White LEDs based on dye converters
White LEDs can also be fabricated using organic dye molecules as wavelength converter materials. The dyes can be incorporated in the epoxy encapsulant (Schlotter et al., 1997). Dyes can also be incorporated in optically transparent polymers.
A drawback of organic dyes is their finite lifetime. Dye molecules “bleach out”, i. e. become optically inactive, after a certain number of photon absorption events. Typically a dye molecule is stable for about 104-106 optical transitions (Jones, 2000). The lack of high molecular stability of dyes is a serious drawback. The lifetime of dyes is considerably shorter than the lifetime of semiconductor or phosphor wavelength converters.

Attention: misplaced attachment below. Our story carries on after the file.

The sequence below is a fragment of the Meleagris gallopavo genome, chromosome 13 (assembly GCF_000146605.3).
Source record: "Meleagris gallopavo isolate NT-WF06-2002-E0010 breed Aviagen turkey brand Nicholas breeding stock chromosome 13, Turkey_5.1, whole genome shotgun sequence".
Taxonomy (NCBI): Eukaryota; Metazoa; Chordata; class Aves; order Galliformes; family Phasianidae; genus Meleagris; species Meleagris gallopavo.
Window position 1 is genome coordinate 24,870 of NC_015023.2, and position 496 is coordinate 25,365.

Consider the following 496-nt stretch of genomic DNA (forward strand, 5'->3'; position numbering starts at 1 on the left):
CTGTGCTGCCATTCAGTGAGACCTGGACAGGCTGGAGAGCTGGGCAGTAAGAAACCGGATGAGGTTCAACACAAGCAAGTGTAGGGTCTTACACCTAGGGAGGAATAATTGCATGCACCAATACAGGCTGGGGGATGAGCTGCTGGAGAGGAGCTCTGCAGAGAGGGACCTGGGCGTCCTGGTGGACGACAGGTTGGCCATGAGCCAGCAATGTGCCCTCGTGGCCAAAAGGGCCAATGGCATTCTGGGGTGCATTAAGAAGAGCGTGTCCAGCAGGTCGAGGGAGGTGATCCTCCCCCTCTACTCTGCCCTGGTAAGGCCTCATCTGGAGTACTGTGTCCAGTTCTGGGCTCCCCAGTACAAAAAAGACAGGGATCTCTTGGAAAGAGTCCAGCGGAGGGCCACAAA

Dyes have a relatively small difference between the absorption and the emission band (Stokes shift). For example, the Stokes shift for the dye Coumarin 6 is just 50 nm, as discussed earlier in this chapter. This shift is smaller than the Stokes shift required for dichromatic white LEDs that need typical wavelength shifts of 100 nm or more, as inferred from the separation of complementary wavelengths.